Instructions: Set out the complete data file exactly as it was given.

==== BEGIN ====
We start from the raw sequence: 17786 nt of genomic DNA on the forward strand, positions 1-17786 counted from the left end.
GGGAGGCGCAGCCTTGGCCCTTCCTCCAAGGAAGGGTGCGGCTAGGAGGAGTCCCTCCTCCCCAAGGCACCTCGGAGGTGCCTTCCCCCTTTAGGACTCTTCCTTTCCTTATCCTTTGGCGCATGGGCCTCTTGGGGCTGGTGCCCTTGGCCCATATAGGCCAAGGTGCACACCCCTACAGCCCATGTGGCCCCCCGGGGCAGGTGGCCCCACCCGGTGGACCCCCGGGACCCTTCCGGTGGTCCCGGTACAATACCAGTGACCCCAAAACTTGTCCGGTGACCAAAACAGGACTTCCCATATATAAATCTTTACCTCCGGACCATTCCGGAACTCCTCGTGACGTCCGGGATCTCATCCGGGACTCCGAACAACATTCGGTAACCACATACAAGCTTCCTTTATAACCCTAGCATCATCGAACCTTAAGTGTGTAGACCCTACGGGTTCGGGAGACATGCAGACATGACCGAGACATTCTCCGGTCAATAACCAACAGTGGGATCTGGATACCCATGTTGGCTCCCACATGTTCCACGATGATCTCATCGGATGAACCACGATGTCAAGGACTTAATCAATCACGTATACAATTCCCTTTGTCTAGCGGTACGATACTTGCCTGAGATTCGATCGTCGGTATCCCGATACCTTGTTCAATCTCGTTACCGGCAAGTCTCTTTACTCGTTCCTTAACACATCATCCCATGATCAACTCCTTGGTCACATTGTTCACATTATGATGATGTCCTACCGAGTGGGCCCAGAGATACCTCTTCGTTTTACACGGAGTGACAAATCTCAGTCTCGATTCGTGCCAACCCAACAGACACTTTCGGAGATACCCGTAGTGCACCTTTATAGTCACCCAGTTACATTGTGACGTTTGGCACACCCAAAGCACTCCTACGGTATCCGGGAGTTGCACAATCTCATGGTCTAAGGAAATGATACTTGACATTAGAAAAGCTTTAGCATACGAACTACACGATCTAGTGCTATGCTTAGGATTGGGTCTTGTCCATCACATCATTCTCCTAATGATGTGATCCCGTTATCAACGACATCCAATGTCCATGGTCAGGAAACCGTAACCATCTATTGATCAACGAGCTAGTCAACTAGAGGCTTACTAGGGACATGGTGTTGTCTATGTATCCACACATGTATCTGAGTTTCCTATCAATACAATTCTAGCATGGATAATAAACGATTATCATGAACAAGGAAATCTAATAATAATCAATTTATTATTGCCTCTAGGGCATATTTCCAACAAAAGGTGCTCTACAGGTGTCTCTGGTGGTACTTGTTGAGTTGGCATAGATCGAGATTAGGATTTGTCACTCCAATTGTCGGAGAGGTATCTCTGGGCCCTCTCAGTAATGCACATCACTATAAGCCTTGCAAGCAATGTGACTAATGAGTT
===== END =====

We start from the raw sequence: 17786 nt of genomic DNA on the forward strand, positions 1-17786 counted from the left end.
GGGAGGCGCAGCCTTGGCCCTTCCTCCAAGGAAGGGTGCGGCTAGGAGGAGTCCCTCCTCCCCAAGGCACCTCGGAGGTGCCTTCCCCCTTTAGGACTCTTCCTTTCCTTATCCTTTGGCGCATGGGCCTCTTGGGGCTGGTGCCCTTGGCCCATATAGGCCAAGGTGCACACCCCTACAGCCCATGTGGCCCCCCGGGGCAGGTGGCCCCACCCGGTGGACCCCCGGGACCCTTCCGGTGGTCCCGGTACAATACCAGTGACCCCAAAACTTGTCCGGTGACCAAAACAGGACTTCCCATATATAAATCTTTACCTCCGGACCATTCCGGAACTCCTCGTGACGTCCGGGATCTCATCCGGGACTCCGAACAACATTCGGTAACCACATACAAGCTTCCTTTATAACCCTAGCATCATCGAACCTTAAGTGTGTAGACCCTACGGGTTCGGGAGACATGCAGACATGACCGAGACATTCTCCGGTCAATAACCAACAGTGGGATCTGGATACCCATGTTGGCTCCCACATGTTCCACGATGATCTCATCGGATGAACCACGATGTCAAGGACTTAATCAATCACGTATACAATTCCCTTTGTCTAGCGGTACGATACTTGCCTGAGATTCGATCGTCGGTATCCCGATACCTTGTTCAATCTCGTTACCGGCAAGTCTCTTTACTCGTTCCTTAACACATCATCCCATGATCAACTCCTTGGTCACATTGTTCACATTATGATGATGTCCTACCGAGTGGGCCCAGAGATACCTCTTCGTTTTACACGGAGTGACAAATCTCAGTCTCGATTCGTGCCAACCCAACAGACACTTTCGGAGATACCCGTAGTGCACCTTTATAGTCACCCAGTTACATTGTGACGTTTGGCACACCCAAAGCACTCCTACGGTATCCGGGAGTTGCACAATCTCATGGTCTAAGGAAATGATACTTGACATTAGAAAAGCTTTAGCATACGAACTACACGATCTAGTGCTATGCTTAGGATTGGGTCTTGTCCATCACATCATTCTCCTAATGATGTGATCCCGTTATCAACGACATCCAATGTCCATGGTCAGGAAACCGTAACCATCTATTGATCAACGAGCTAGTCAACTAGAGGCTTACTAGGGACATGGTGTTGTCTATGTATCCACACATGTATCTGAGTTTCCTATCAATACAATTCTAGCATGGATAATAAACGATTATCATGAACAAGGAAATCTAATAATAATCAATTTATTATTGCCTCTAGGGCATATTTCCAACAAAAGGTGCTCTACAGGTGTCTCTGGTGGTACTTGTTGAGTTGGCATAGATCGAGATTAGGATTTGTCACTCCAATTGTCGGAGAGGTATCTCTGGGCCCTCTCAGTAATGCACATCACTATAAGCCTTGCAAGCAATGTGACTAATGAGTT